If you’re a product developer, chances are you’ve heard of the jobs-to-be-done theory. This theory has its roots in economics, and it’s a powerful tool for understanding customer behavior.
In this blog post, we’ll take a look at the history of the jobs-to-be-done theory and explore some of its applications.
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What is the jobs-to-be-done theory and where did it come from?
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The jobs-to-be-done theory is a framework for understanding customer behavior. It posits that customers hire products and services to get a job done. Jobs are defined as the progress consumers are trying to make in their lives, given the circumstances they face at a particular moment.
The jobs-to-be-done theory originated with Harvard Business School professor Clayton M. Christensen in his 1997 book “The Innovator’s Dilemma.” Since then, it has been popularized by other thinkers in the fields of marketing and product development.
The theory has been used to explain why customers choose one product over another, and how companies can create new products that meet unmet customer needs.
While the jobs-to-be-done theory has its critics, it remains a popular framework for understanding consumer behavior.
What are some of the applications of the jobs-to-be-done theory?
The jobs-to-be-done theory is a framework for thinking about customer motivation. It posits that customers don’t buy products or services, they hire them to do a job.
This simple shift in perspective has significant implications for marketing and product development. For example, if you’re selling power drills, you’re not really selling drills, you’re selling the ability to make holes in walls.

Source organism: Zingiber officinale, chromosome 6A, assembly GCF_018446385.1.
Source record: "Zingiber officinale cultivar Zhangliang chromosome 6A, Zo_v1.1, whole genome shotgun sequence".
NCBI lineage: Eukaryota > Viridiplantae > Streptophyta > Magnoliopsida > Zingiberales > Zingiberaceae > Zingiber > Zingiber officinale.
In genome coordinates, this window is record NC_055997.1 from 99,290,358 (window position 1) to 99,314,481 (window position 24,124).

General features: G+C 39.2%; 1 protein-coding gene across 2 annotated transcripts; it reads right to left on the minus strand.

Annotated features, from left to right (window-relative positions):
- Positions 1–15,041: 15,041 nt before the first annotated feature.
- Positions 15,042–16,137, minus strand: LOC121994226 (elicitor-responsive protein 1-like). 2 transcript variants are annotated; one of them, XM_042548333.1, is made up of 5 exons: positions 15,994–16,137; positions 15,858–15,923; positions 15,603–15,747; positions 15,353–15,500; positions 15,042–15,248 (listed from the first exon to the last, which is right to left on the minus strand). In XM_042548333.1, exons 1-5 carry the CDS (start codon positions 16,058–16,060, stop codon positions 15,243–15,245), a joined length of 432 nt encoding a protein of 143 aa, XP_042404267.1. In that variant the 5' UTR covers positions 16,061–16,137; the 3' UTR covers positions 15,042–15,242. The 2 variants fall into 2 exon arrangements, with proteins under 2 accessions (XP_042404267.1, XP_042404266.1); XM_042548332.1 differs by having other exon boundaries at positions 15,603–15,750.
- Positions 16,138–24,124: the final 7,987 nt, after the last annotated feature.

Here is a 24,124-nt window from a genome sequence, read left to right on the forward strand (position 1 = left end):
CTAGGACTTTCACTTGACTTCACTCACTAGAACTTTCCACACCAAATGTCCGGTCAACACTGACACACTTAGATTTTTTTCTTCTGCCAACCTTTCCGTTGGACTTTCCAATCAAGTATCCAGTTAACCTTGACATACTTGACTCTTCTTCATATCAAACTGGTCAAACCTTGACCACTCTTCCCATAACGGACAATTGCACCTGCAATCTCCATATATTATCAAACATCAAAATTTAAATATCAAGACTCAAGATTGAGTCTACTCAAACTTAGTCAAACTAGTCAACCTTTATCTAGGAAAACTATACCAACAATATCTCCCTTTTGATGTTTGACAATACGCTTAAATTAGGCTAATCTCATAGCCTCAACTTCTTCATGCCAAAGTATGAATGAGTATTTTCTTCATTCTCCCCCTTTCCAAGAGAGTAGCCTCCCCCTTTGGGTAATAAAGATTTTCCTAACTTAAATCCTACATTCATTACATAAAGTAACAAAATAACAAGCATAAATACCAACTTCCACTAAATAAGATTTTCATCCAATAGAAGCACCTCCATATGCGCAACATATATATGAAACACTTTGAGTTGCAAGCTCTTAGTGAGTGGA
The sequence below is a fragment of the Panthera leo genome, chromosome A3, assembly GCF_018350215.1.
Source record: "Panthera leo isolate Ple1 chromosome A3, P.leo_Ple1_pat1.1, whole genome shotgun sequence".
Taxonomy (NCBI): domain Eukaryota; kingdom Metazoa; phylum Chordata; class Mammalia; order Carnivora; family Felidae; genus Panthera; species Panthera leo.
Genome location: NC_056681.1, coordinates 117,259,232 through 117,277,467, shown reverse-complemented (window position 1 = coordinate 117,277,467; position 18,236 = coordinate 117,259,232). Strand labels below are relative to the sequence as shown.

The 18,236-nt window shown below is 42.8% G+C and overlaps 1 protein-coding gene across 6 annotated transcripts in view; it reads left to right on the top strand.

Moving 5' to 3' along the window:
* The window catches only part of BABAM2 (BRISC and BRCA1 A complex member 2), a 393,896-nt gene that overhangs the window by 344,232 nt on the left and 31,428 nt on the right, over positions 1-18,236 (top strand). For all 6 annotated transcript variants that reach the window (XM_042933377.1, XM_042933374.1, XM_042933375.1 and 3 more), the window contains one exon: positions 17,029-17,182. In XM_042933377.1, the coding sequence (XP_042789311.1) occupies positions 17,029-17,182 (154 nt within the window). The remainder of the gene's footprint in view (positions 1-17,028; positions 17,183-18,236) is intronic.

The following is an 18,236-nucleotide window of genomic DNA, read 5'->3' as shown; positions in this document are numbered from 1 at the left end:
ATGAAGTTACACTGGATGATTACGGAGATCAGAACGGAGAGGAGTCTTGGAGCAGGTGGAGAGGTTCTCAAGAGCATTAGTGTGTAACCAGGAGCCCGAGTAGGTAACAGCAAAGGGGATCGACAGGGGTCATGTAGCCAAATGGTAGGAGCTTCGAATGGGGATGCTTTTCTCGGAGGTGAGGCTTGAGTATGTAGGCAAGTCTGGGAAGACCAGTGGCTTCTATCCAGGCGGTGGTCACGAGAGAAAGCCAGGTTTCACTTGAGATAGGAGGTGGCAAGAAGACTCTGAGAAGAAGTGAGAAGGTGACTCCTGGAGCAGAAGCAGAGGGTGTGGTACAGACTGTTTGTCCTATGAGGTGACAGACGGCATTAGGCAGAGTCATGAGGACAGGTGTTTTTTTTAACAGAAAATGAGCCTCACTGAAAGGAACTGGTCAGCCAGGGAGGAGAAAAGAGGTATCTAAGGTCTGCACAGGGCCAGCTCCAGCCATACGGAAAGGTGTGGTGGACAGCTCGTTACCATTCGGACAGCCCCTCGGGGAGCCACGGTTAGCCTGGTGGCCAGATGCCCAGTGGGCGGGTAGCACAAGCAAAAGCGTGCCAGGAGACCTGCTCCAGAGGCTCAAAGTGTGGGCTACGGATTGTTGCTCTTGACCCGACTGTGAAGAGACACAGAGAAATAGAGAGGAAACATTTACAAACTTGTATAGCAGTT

This may seem like a subtle distinction, but it’s an important one. It means that your focus should be on understanding the customer’s needs and designing a drill that meets those needs as effectively as possible.
The jobs-to-be-done theory can also be applied to service businesses. For example, customers don’t go to restaurants to eat food, they go to have their hunger satisfied. Understanding this simple truth can help restaurateurs design a better customer experience and improve their bottom line.
The jobs-to-be-done theory can also help you understand why customers churn. Churn is a major problem for subscription businesses, and it’s often caused by customers hiring a competing product to do the same job.
By understanding the customer’s needs, subscription businesses can design better retention strategies and keep more customers for longer.
How can you use the jobs-to-be-done theory to improve your product development process?
To apply the jobs-to-be-done theory to your product development process, start by identifying the specific jobs that your target customers need to get done.
Once you have a good understanding of customer needs, you can then begin developing products or features that address those needs.
This is done through a process of quantifying needs based on how profitable filling them can be, and how much it will cost to develop a solution that meets those needs.
Once you have segmented needs based on profitability and market necessity, you can then develop a product backlog and prioritize which needs should be addressed first in the design and development processes.
This will help you focus your product development efforts on creating the most value for your customers and your business.
The jobs-to-be-done theory is a powerful tool for understanding customer behavior. While it has its critics, the theory remains popular and has been used to explain why customers choose one product over another. If you’re looking to improve your product development process, the jobs-to-be-done theory can be a helpful framework.
If you want to learn more about the jobs-to-be-done theory, you can visit Strategyn’s website.